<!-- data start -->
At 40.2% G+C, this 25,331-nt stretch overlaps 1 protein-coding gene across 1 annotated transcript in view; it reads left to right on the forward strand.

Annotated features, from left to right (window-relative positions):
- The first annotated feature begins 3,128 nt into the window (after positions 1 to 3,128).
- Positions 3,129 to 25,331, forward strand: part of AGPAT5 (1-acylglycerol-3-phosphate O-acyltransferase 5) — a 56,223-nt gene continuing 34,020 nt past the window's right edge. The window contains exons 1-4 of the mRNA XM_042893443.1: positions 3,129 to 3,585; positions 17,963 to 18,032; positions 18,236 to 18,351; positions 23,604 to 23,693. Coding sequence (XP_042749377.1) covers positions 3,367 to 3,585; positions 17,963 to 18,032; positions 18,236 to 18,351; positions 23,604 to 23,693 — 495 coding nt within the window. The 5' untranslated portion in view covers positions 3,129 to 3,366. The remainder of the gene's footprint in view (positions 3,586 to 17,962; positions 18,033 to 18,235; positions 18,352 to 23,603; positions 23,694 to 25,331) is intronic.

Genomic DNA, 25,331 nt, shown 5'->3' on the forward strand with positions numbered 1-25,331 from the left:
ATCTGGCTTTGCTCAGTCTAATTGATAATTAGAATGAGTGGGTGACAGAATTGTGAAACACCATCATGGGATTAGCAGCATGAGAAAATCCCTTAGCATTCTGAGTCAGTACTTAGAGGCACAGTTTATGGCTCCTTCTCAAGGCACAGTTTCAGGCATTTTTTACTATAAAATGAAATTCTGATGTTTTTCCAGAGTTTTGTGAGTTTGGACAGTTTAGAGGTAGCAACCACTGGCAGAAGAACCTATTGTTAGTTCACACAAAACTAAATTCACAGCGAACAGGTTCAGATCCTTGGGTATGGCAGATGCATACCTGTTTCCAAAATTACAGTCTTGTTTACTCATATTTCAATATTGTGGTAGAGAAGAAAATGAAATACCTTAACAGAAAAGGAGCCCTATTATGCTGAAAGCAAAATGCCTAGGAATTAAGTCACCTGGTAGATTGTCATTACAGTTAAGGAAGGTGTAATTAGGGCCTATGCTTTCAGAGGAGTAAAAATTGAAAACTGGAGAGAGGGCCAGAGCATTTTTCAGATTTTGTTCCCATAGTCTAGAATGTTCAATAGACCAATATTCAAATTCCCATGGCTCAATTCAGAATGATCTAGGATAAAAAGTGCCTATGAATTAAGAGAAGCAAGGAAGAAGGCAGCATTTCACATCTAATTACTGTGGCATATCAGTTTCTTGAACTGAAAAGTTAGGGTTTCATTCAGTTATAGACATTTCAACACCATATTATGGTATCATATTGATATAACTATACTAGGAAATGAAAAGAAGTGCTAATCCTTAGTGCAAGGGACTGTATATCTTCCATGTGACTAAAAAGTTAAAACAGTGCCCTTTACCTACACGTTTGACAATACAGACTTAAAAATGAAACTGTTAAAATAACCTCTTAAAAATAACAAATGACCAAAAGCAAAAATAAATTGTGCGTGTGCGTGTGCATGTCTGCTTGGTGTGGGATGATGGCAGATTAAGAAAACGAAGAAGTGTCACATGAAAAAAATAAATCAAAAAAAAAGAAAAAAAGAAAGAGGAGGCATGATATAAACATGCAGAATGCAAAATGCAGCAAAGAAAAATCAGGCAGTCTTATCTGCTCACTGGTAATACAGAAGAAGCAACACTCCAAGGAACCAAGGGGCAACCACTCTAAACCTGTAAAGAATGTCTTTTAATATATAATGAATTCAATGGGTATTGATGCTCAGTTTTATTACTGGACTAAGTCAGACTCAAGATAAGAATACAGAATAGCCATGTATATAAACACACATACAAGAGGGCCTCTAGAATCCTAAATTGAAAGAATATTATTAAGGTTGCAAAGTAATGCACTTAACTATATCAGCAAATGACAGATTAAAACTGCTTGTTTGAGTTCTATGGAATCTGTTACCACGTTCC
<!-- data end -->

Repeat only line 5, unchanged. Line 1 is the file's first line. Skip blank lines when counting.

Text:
Genomic DNA, 25,331 nt, shown 5'->3' on the forward strand with positions numbered 1-25,331 from the left: